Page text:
The'cost that must be expended by the government in terms of money a nd manpower to collect a VAT is no small sum. The Internal Revenue Service estimates that it would require 20,000 additional personnel at a cost of $700 million per year.17 Anything that makes the VAT more complex will push this cost still higher. As such , redressing the regressivity of a VAT perhaps ought to be considered on the spending side through some form of negative income tax, rather than by having varying tax rates And A HIDDEN TAX For many conservatives, the main objection to a VAT is what others see precisely as its greatest virtue: it is easier to collect than the income tax and thus easier to raise. Americans might not even be aware that their taxes were being hiked because the VAT would be incorporated into the prices of goods, rather than lev i ed on them directly as higher income tax rates. When income taxes are raised, moreover, taxpayers may reduce their l6 See Carlson, op. cit pp. 55-56; and Charles E. McClure, Jr Value Added Tax: Has the Time Come in Charls E. Walker and Mark Bloomfield eds ., New Directions in Federal Tax Policy for the 1980s (Cambridge Massachusetts: Ballinger, 1983 pp. 193-194 l7 Tax Reform for Fairness, p. 128 I I 8 liability through deductions, credits, and other preferences.

And low income families specifically can be exempted from tax increases. Rich and poor alike can avoid a VAT only by not consuming goods and services.

For good reason there is concern that, even if a VAT initially were introduced in a revenue-neutral form, it would be soon raised to pay for addition al ,government spending. According to economists James Buchanan and Geoffrey Brennan If such a proposal is adopted it may be predicted that, ultimately, the value-added tax would be used to generate revenues greatly in excess of the revenue reductions und e r other taxes.Itl8 Since each percentage point of a general VAT would raise approximately $24 billion very large sums of money might be raised with little immediate palpable pain the Treasury Department The experience of VAT countries confirms such fears. Notes For nearly all European countries with a value-added tax, total taxes have increased as a percentage of national output since the introduction of the value added tax.lS Adds Brookings economist Henry Aaron The value-added tax in Europe was intended a s a substitute for other taxes, but it has been associated with an increase in taxation.tt20 For this reason, even many VAT supporters, such as former Deputy Secretary of the Treasury Charls Walker, support it only in combination with some form of balance d budget/expenditure limitation amendment to the Constitution to prevent it from leading to higher levels of government spending THE SUPERFUND TAX Despite these problems with a VAT, the U.S. Senate already has passed a version of value-added tax as part of the Superfund extension. A similar tax also has been reported by the House Ways and Means Committee. The current Superfund, which pays for toxic waste cleanup, is largely funded by an excise tax on crude oil, imported petroleum products, eleven petrochemi cals, and 31 inorganic chemicals. Some general revenues also underwrite the l8 Geoffrey Brennan and James M. Buchanan, The Power to Tax (New York Cambridge University Press, 1980 p. 49 l9 2o Aaron, op. cit., p. 15.

Tax Reform for Fairness, pi 23. 9 Superfu nd. However, more than 90 percent of the tax was paid by just 78 companies out of some 876 liable for some tax.21 Thus the current tax base for Superfund is extremely narrow and could not possibly bear the major increase in tax revenue necessary to financ e the proposed toxic waste cleanup costs scheduled to climb from the current 1.6 billion to $7.5 billion over the next five years. Moreover, the chemical industry is already suffering from the burden of the existing Superfund tax.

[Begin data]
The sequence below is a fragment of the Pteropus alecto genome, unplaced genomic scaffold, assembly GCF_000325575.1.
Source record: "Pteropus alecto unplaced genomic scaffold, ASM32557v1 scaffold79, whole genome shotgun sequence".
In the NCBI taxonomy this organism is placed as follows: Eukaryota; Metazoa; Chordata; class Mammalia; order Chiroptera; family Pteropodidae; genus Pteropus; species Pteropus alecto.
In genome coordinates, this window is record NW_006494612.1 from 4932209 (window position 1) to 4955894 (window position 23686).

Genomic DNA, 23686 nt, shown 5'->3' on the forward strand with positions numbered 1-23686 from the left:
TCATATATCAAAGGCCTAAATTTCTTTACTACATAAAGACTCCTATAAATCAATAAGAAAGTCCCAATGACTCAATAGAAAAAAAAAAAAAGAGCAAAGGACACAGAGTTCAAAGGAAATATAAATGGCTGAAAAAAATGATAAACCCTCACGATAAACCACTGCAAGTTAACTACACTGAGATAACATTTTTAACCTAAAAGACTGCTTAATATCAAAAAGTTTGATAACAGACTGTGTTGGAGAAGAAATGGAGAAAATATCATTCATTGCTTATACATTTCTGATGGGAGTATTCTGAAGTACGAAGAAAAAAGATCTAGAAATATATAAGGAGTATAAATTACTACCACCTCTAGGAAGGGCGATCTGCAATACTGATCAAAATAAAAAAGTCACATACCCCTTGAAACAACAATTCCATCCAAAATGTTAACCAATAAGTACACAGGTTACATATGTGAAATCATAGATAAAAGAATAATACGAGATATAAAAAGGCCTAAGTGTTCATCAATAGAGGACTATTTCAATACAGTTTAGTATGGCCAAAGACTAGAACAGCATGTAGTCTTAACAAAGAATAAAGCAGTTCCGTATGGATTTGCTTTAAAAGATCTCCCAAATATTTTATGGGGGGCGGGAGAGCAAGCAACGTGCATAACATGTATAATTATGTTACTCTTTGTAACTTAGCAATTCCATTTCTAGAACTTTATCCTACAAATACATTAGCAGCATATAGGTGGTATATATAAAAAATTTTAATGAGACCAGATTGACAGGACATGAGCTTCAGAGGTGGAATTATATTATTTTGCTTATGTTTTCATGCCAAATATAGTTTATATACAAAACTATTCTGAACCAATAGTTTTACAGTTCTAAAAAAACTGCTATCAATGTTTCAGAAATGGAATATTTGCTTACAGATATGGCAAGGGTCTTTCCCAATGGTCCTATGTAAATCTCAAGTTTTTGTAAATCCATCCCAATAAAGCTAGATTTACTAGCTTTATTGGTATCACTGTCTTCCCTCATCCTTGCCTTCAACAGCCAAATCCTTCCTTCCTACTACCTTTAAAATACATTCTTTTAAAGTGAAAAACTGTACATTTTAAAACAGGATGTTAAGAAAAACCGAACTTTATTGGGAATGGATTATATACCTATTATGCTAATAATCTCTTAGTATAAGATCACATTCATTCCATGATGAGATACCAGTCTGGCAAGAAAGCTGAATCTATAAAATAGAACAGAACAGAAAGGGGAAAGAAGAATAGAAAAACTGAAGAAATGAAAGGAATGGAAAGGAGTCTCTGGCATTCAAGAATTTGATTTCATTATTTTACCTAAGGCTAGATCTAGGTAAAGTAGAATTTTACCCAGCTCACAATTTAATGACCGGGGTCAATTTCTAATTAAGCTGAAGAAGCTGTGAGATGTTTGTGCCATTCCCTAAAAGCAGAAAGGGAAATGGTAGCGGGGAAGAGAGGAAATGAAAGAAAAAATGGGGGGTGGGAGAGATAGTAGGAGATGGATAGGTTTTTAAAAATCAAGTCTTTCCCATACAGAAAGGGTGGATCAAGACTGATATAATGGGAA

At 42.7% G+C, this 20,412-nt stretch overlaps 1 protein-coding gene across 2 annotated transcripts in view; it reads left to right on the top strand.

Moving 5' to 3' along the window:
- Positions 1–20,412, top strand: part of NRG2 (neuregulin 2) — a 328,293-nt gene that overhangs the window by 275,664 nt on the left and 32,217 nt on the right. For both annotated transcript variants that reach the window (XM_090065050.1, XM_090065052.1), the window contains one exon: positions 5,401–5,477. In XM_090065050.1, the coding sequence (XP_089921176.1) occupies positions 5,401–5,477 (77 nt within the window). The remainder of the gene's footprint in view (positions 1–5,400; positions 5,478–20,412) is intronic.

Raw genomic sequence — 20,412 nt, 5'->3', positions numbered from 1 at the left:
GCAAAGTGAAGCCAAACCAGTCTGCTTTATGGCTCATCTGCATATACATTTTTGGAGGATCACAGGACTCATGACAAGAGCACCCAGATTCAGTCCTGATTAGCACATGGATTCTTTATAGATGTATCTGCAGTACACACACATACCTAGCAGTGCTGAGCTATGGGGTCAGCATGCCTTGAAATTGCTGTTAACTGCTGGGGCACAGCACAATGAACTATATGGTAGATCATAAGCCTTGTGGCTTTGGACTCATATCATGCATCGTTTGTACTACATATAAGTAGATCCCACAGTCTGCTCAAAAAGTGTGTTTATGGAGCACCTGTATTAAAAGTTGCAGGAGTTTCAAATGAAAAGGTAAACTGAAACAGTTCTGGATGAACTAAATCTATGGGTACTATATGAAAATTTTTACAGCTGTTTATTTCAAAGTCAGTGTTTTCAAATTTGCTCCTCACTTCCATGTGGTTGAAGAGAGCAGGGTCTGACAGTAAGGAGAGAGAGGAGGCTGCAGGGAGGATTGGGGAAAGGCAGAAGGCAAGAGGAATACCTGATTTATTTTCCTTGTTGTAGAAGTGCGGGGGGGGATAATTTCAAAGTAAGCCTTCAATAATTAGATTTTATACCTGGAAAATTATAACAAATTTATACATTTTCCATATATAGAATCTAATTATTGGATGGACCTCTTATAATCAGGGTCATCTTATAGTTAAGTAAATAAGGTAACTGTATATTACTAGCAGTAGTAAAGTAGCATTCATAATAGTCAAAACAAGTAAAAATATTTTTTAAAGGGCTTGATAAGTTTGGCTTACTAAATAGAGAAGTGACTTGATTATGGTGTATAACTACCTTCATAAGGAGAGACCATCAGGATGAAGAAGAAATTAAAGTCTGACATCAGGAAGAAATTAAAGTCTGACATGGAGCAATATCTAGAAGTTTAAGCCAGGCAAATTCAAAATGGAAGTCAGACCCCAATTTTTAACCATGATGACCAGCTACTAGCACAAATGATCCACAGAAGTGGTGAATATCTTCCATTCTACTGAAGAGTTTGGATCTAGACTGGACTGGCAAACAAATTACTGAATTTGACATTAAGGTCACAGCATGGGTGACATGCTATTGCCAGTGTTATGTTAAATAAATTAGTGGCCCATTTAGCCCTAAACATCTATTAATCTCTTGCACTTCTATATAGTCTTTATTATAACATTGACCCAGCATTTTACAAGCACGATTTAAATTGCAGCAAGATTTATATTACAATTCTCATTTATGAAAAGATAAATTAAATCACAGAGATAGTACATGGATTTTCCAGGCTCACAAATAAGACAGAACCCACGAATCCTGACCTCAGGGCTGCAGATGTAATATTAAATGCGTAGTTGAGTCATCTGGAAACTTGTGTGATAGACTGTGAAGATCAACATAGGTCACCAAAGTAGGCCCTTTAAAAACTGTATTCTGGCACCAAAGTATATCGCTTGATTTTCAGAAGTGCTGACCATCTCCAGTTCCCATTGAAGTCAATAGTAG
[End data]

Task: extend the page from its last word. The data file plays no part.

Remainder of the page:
The industry argues convincingly that it is not solely responsible for toxic waste. For these reasons, it was generally agreed that a broader-based tax was necessary to pay for the Superfund. The Senate chose a 0.08 percent tax on all manufacturing compan ies with sales above $5 million per year, based on gross sales.

The Washington Post correctly calls this a value-added tax. All the arguments against a VAT, therefore, apply to this new Superfund tax as Though the Senate simultaneously adopted a resolu tio n urging the conferees to find some other form of tax to pay for the Superfund, unless general revenues are used it is hard to see what sort of tax they will be able to come up with that raises sufficient revenues. And current concern about the budget def icit essentially eliminates the use of general revenues.

There are a number of problems with the Senate's new Superfund tax. By imposing the tax, for example, on many companies and individuals who have no conceivable responsibility for creating hazardous t oxic waste dumps, those who do create such problems would be less likely to cease doing so. They would know that much of the cleanup cost would fall on others. As Professor Richard Epstein of the University of Chicago puts it, general taxes on production, rather than on toxic waste itself, Ilwill only coerce parties who safely handle dangerous substances to subsidize those who do not.1f23 For these reasons, a waste-end tax, combined with general revenues to pay for sites where no culpable business exists o r can be found, plus increased efforts to identify those responsible for creating toxic waste would be a better method of dealing with toxic waste cleanup 21 Rashida Belal Environmental Taxes 1981-83," Statistics of Income Bulletin, Spring 1985, pp. 61-

67 . See also Joint Committee on Taxation, Background and Issues Relating to the Reauthorization and Financing of the Superfund (JCS-ll-85 April 24 1985; idem Background and Issues Relating to House Bills for Reauthori zation and Financing of the Superfund ( JCS-13-85 May 8, 1985; Congres sional Budget Office, Hazardous Waste Management: Recent Changes and Policy Alternatives, May 1985, pp. 64-90.